Investing in Manufacturing Processes
The global business environment has manufacturing facing some of its greatest
challenges in history. Recent global events resulted in dramatic shifts in
the business strategies and investment philosophies of most worldwide manufacturers.
Economic downturn has caused businesses to rethink all reinvestment practices.
All investments within business units must fit into the strategy of a long-term
business plan. Unfortunately, some manufacturing systems require more immediate
resolution to operational problems.
In the late 1990s, there was a new shift in focus from capital investments
in individual manufacturing equipment to coordinated process. To garner quality
information, manufacturing needed to integrate into the enterprise. To do
that, a great deal of investment needed to go into the enterprise information
infrastructure. However, existing process and production received inadequate
expenditures. This shift in capital allocation created corporatewide shortfalls
in funds invested in equipment and process upgrades. Additionally, this change
resulted in a high percentage of legacy manufacturing equipment, which is
currently exceeding its expected life cycle.
Older equipment and processes are less efficient, harder to maintain, less
flexible, and more labor intensive. The outdated equipment puts these facilities
at risk. Hence, a process of continuous improvement is required.
Manufacturers face an increased risk of impacting production schedules and
losing market share because of equipment failure, excessive maintenance costs
(attributed to the age of existing equipment), and the inability to maintain
and advance technology. The accelerated rate of technology change, opposed
with rapidly changing business drivers, has required manufacturers to balance
limited funding between investing in manufacturing capability and "keeping
an eye" on the balance sheet. With the uncertainty of merger and acquisition
activity being at an all time high, developing a strategic plan to reinvest
becomes a complicated decision.
To justify project investments in this new era, manufacturers need to address
certain criteria. These areas include:
- maximizing reuse of legacy equipment and controls;
- meeting present and future safety and environmental regulations;
- adding manufacturing flexibility;
- accomplishing projects within financial limitations and market windows
- addressing enterprise information and resource sharing needs;
- improving quality and productivity.
Traditionally projects were cost justified with only quality and/or production
improvements as reasons to invest. The new trend indicates that to determine
asset replacement and utilization justification under uncertain future market
demand, a manufacturer must meet all current business criteria.
To accomplish manufacturing reinvestment under the present economic and technical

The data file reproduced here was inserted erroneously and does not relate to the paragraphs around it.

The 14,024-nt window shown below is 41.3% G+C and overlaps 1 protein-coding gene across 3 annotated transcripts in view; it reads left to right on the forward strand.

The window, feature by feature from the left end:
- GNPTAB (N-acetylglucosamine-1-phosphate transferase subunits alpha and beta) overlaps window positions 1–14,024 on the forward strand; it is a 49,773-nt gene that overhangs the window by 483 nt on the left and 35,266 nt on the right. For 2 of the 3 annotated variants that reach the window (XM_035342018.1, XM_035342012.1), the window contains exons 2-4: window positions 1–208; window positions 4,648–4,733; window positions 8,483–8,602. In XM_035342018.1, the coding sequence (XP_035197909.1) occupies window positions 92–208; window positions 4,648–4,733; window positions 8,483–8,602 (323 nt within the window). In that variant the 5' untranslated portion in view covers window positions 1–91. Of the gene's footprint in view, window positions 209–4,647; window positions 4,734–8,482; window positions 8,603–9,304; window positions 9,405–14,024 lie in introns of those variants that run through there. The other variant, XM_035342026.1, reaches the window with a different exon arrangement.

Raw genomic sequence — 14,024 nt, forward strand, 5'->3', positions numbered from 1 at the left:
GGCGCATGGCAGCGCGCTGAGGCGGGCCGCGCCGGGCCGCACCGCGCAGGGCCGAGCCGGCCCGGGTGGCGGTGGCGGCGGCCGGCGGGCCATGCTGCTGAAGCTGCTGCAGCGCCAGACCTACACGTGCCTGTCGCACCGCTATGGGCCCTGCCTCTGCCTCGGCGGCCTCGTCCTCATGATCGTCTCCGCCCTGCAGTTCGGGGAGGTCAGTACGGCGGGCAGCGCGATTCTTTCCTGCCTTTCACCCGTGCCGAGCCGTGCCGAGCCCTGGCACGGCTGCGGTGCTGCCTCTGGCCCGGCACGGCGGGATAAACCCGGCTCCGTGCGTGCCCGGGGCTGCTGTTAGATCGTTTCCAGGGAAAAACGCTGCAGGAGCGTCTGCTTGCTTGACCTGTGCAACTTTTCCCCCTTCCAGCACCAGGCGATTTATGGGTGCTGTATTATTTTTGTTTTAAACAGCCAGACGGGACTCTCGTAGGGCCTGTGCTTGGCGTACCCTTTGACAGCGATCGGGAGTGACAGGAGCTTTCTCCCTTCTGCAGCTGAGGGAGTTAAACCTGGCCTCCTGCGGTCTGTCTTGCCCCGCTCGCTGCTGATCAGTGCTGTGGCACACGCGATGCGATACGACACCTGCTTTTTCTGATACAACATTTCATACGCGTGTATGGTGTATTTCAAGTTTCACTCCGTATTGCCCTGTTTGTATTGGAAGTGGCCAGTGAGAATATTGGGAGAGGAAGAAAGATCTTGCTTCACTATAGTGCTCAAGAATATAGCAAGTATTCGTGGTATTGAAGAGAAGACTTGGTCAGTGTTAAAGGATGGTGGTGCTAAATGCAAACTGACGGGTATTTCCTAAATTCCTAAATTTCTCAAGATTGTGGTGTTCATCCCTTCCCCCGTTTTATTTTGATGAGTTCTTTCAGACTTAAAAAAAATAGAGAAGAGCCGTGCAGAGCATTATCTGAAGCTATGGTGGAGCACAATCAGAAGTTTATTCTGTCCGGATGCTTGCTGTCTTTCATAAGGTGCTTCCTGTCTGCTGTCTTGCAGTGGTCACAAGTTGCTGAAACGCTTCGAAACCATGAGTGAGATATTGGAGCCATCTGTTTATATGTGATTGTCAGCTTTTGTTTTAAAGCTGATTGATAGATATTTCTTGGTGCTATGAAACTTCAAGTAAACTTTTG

environment, you must attempt to utilize all means possible. Due to the recent
downsizing of technical staffs, manufacturers lack the internal infrastructure
to attempt many upgrade projects. An alternative, which is becoming increasingly
popular, is a joint project implementation method utilizing consultants and
integrators. By partnering or "in-sourcing" with niche companies,
manufacturers have an opportunity to meet short-term goals by bridging the
resource gap. These specialized companies bring with them the skills displaced
in industry by the current economic pressures.
New or Used
Special steps should be taken when partnering on reinvestment projects. You
must understand clear business drivers to develop realistic expectations that
meet short- and long-term requirements. Cost containment strategies must be
continuously developed together. Risk assessment and reduction becomes a joint
effort of the manufacturer and the partner. The performance criterion is a
shared effort between the parties.
Economic conditions and forecasts point to the return of a strong manufacturing
future. Reinvestment is an ongoing process and not a singular goal. However,
manufacturers do not have the liquid assets to reinvest unless given a compelling
reason. They require a high return on investment and one that pays dividends
in the short term.
To meet these new demands, an investment must meet an ever growing list of
requirements, such as:
- reducing the initial investment cost;
- covering the cost of the investment as quickly as possible;
- yielding an advantage over competitors;
- reusing as much legacy technology as possible;
- using external resources to address limited staff issues;
- partnering to minimize risk and enhance performance results.
The trend of focused reinvestment is a common method to maximize and expedite
the return on production investments.
1 November 2003
By Rich Weiner
Rich Weiner is president of Applied Industrial Automation, Inc., a Charleston,
S.C.–based manufacturing systems integrator and a registered member
of the Control and Information System Integrators Association.